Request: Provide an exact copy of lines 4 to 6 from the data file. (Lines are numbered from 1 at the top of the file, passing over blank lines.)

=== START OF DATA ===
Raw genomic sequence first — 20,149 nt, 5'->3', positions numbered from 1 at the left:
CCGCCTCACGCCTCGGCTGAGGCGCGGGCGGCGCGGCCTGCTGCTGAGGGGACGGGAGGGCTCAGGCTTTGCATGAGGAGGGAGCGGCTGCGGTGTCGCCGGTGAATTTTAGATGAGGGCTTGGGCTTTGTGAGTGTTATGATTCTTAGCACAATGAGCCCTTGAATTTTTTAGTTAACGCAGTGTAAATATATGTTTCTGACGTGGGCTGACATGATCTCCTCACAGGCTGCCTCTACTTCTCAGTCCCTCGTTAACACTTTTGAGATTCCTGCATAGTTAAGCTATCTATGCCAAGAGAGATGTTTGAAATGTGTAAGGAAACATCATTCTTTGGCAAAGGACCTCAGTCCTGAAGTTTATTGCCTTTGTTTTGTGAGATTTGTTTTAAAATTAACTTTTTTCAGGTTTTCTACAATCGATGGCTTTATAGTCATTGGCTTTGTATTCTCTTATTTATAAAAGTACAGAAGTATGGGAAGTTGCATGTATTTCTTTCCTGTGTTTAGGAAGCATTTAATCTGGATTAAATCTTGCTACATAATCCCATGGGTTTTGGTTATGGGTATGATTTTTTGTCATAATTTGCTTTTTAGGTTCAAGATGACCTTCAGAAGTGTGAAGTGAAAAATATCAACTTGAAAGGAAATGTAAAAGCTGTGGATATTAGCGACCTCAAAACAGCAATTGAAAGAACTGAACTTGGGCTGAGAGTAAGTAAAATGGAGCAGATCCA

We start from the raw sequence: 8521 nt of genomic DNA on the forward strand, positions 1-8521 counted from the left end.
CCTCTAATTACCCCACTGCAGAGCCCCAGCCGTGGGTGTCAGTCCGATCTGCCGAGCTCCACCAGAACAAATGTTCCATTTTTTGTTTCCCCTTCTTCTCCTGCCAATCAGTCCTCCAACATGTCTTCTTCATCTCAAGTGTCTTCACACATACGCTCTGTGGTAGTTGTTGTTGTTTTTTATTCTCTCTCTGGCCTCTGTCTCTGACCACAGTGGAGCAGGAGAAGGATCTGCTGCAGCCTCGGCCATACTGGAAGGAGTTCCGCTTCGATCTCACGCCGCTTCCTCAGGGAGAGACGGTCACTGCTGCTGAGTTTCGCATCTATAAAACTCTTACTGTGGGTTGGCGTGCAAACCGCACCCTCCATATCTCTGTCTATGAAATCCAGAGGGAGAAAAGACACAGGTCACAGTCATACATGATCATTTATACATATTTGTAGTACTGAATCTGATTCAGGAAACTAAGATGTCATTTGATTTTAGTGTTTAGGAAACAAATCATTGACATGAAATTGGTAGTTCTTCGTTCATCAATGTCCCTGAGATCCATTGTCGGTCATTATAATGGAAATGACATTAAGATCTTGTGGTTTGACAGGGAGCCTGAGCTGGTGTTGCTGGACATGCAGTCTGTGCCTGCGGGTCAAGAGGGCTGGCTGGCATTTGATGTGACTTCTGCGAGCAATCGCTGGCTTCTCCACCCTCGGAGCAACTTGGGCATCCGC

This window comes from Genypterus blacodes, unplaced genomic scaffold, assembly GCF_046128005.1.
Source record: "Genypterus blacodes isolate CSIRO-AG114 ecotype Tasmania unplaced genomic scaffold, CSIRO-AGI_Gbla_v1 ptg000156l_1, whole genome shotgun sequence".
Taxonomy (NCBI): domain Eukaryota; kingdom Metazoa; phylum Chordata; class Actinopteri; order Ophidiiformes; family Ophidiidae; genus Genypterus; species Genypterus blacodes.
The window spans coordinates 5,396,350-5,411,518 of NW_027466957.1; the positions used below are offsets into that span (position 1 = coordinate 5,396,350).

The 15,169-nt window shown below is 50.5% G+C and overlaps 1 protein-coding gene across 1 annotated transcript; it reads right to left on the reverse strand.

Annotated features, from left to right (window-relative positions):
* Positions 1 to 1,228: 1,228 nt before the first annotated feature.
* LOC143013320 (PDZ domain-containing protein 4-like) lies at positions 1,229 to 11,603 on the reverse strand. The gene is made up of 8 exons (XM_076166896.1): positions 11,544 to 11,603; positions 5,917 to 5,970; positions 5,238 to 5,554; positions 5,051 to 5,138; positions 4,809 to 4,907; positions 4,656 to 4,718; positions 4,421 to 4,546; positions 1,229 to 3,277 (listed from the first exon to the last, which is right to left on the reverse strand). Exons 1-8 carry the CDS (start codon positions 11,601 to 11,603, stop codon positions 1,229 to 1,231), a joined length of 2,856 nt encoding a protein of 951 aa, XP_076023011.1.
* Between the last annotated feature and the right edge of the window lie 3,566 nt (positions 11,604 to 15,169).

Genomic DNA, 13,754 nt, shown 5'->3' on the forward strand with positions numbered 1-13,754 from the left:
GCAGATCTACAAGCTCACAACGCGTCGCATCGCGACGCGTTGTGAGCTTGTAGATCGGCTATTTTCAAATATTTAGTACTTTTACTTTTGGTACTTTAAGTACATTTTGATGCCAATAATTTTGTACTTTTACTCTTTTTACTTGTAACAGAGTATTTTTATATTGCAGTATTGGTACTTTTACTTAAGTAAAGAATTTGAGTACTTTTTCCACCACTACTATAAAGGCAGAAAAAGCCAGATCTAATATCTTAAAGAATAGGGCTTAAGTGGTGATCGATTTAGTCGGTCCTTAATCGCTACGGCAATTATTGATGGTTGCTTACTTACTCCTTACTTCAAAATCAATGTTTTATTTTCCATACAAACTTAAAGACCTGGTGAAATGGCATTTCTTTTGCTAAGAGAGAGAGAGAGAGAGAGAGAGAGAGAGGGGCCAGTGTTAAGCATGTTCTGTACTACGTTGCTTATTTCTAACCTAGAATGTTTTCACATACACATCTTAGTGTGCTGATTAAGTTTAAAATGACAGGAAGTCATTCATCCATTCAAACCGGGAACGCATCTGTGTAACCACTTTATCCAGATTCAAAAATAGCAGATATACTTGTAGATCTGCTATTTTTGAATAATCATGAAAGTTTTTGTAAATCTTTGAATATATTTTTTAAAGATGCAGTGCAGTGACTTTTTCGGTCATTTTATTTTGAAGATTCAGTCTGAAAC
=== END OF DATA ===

CCTCTAATTACCCCACTGCAGAGCCCCAGCCGTGGGTGTCAGTCCGATCTGCCGAGCTCCACCAGAACAAATGTTCCATTTTTTGTTTCCCCTTCTTCTCCTGCCAATCAGTCCTCCAACATGTCTTCTTCATCTCAAGTGTCTTCACACATACGCTCTGTGGTAGTTGTTGTTGTTTTTTATTCTCTCTCTGGCCTCTGTCTCTGACCACAGTGGAGCAGGAGAAGGATCTGCTGCAGCCTCGGCCATACTGGAAGGAGTTCCGCTTCGATCTCACGCCGCTTCCTCAGGGAGAGACGGTCACTGCTGCTGAGTTTCGCATCTATAAAACTCTTACTGTGGGTTGGCGTGCAAACCGCACCCTCCATATCTCTGTCTATGAAATCCAGAGGGAGAAAAGACACAGGTCACAGTCATACATGATCATTTATACATATTTGTAGTACTGAATCTGATTCAGGAAACTAAGATGTCATTTGATTTTAGTGTTTAGGAAACAAATCATTGACATGAAATTGGTAGTTCTTCGTTCATCAATGTCCCTGAGATCCATTGTCGGTCATTATAATGGAAATGACATTAAGATCTTGTGGTTTGACAGGGAGCCTGAGCTGGTGTTGCTGGACATGCAGTCTGTGCCTGCGGGTCAAGAGGGCTGGCTGGCATTTGATGTGACTTCTGCGAGCAATCGCTGGCTTCTCCACCCTCGGAGCAACTTGGGCATCCGC

This window comes from Genypterus blacodes, unplaced genomic scaffold, assembly GCF_046128005.1.
Source record: "Genypterus blacodes isolate CSIRO-AG114 ecotype Tasmania unplaced genomic scaffold, CSIRO-AGI_Gbla_v1 ptg000156l_1, whole genome shotgun sequence".